Pilgrims attempt to settle in the Hudson River area

A painting depicting a ship partly encrusted in snow and ice at anchor in a calm harbor. A small boat full of men is moving away from the ship. The sky is cloudy.
An 1882 depiction of the Mayflower in Plymouth Harbor

In 1620 the Pilgrims attempted to sail to the Hudson River from England. However, the Mayflower reached Cape Cod (now part of Massachusetts) on November 9, 1620, after a voyage of 64 days.[3] For a variety of reasons, primarily a shortage of supplies, the Mayflower could not proceed to the Hudson River and the colonists decided to settle somewhere on or near Cape Cod.[3]

The Dutch return

The mouth of the Hudson River was selected as the ideal place for initial settlement as it had easy access to the ocean while also securing an ice free lifeline to the beaver trading post near present day Albany, settled in 1614, and where American Indian hunters supplied them with pelts in exchange for European-made trade goods and wampum, which was soon being made by the Dutch on Long Island. In 1621 the Dutch West India Company was founded. Between 1621 and 1623, orders were given to the private, commercial traders to vacate the territory, thus opening up the territory to Dutch settlers and company traders. It also allowed the laws and ordinances of the states of Holland to now apply. Previously, during the private, commercial period, only the law of the ship had applied.

In 1624 the first group of families arrived on Noten Eylandt to take possession of the New Netherland territory and to operate various trading posts. They were spread out to Verhulsten Island (Burlington Island) in the South River (now the Delaware River), to Kievitshoek (now Old Saybrook, Connecticut) at the mouth of the Verse River (now the Connecticut River) and at the top of the Mauritius or North River (now the Hudson River), around what is now Albany.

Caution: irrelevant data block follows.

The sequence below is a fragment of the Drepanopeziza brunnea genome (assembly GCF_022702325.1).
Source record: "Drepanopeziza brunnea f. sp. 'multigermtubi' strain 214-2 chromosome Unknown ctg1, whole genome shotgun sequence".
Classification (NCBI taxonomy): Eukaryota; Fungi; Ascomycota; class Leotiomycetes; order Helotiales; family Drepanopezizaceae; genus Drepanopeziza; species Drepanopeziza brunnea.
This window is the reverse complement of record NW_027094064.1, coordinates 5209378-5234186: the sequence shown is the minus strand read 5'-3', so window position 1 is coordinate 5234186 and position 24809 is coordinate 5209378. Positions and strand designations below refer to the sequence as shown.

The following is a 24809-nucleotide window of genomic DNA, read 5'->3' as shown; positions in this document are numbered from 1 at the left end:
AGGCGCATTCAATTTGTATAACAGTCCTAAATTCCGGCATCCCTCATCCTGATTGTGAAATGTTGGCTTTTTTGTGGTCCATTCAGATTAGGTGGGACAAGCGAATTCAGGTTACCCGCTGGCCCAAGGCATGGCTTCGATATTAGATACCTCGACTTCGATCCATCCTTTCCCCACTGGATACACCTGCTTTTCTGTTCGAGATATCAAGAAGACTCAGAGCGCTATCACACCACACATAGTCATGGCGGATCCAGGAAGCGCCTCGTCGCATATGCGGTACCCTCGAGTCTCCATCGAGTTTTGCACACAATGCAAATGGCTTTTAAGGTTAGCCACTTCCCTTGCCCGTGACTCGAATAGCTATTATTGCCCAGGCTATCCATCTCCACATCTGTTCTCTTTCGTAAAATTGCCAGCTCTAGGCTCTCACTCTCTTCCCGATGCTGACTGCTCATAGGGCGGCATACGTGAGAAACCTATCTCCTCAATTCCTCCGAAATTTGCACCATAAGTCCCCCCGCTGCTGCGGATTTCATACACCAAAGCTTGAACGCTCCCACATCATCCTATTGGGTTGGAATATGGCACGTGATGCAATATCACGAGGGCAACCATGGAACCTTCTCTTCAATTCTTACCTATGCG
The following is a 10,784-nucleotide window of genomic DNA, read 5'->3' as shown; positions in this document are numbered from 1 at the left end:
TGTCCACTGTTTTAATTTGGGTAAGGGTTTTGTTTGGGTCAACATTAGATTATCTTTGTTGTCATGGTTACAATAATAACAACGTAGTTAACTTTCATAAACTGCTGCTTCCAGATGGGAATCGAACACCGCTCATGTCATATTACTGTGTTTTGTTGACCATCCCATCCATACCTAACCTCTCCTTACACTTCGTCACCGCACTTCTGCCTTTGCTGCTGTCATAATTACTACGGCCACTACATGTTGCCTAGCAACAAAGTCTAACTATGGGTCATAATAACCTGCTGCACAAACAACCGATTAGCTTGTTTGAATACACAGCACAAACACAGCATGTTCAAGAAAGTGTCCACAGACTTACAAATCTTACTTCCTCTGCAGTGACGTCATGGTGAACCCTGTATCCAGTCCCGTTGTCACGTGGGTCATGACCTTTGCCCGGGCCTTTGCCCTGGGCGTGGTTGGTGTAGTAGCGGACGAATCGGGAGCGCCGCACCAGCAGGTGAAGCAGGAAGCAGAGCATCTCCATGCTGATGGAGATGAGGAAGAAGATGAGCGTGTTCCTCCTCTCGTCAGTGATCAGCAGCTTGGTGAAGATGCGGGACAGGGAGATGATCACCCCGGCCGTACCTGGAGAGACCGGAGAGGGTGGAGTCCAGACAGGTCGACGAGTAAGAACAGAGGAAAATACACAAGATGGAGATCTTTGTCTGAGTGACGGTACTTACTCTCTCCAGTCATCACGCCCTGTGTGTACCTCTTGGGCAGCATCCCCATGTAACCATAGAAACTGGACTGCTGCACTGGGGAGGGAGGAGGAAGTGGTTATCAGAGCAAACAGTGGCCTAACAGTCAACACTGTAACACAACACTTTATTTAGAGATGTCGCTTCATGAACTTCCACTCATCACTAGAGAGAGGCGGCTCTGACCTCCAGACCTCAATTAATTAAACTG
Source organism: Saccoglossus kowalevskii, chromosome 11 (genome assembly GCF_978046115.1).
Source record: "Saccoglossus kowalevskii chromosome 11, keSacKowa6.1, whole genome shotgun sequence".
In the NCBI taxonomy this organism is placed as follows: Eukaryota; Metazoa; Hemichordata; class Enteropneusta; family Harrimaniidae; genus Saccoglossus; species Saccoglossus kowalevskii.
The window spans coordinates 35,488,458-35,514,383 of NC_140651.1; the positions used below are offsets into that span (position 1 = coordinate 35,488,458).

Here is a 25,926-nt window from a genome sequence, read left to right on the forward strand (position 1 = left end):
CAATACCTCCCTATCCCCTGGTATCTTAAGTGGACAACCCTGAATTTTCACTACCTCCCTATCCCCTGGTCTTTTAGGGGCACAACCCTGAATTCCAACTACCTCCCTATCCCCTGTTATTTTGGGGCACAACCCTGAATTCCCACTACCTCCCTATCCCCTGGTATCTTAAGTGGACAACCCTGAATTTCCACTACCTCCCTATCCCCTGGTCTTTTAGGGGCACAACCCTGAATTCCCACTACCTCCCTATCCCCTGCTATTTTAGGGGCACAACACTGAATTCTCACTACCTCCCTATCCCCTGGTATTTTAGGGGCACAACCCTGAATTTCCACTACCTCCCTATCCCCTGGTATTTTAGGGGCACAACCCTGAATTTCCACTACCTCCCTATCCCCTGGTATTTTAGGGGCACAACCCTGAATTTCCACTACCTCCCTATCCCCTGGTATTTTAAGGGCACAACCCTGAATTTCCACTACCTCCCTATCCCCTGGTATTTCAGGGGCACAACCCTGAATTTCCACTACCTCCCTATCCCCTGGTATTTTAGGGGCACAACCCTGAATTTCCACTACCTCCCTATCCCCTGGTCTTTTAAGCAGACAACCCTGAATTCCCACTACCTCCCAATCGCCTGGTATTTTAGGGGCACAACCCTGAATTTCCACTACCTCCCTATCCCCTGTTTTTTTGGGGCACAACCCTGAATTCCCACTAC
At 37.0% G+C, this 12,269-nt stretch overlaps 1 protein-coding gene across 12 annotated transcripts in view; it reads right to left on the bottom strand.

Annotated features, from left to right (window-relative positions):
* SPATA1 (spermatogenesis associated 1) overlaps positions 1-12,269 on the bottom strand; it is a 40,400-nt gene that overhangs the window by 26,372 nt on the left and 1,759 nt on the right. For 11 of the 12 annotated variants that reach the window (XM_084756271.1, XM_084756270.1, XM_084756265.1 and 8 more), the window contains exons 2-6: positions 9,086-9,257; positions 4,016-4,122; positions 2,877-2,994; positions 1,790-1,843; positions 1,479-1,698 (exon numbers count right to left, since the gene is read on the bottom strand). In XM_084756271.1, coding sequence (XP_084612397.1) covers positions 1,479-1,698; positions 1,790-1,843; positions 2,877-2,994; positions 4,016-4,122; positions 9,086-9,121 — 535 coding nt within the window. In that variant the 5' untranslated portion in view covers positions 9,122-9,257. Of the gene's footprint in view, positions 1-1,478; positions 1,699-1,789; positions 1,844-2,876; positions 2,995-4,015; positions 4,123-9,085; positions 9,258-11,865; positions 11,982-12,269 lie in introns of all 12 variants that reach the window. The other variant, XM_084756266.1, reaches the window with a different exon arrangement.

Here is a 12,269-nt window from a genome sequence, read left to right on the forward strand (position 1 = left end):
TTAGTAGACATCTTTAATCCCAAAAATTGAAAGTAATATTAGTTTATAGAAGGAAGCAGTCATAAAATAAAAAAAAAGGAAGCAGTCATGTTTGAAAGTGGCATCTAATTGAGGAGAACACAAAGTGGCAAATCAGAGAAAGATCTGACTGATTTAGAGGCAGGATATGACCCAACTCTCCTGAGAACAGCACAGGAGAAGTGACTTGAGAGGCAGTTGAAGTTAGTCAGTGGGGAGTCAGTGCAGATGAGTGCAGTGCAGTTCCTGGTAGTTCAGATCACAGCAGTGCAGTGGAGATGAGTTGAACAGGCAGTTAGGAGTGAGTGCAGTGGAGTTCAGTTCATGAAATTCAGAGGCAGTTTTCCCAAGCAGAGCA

Upon first settlement on Noten Eylant in 1624, a fort and sawmill were built. The latter was constructed by Franchoys Fezard.

Fort Amsterdam (1625)

The threat of attack from other European colonial powers prompted the directors of the Dutch West India Company to formulate a plan to protect the entrance to the Hudson River. In 1625, many settlers were moved from Noten Eylant to Manhattan Island, where a citadel to contain Fort Amsterdam was being laid out by Cryn Frederickz van Lobbrecht at the direction of Willem Verhulst. By the end of 1625, the site had been staked out directly south of Bowling Green on the site of the present U.S. Custom House. The MohawkMahican War at the top of the Hudson led the company to relocate even more settlers to the vicinity of the new Fort Amsterdam. In the end, colonizing was a prohibitively expensive undertaking, only partly subsidized by the fur trade. This led to a scaling back of the original plans. By 1628, a smaller fort was constructed with walls containing a mixture of clay and sand.

1625–1674

New Amsterdam in 1664
(looking approximately north)

Willem Verhulst, who with his council was responsible for the selection of Manhattan as permanent place of settlement and situating Fort Amsterdam, was replaced as the company director-general of New Amsterdam by Peter Minuit in 1626.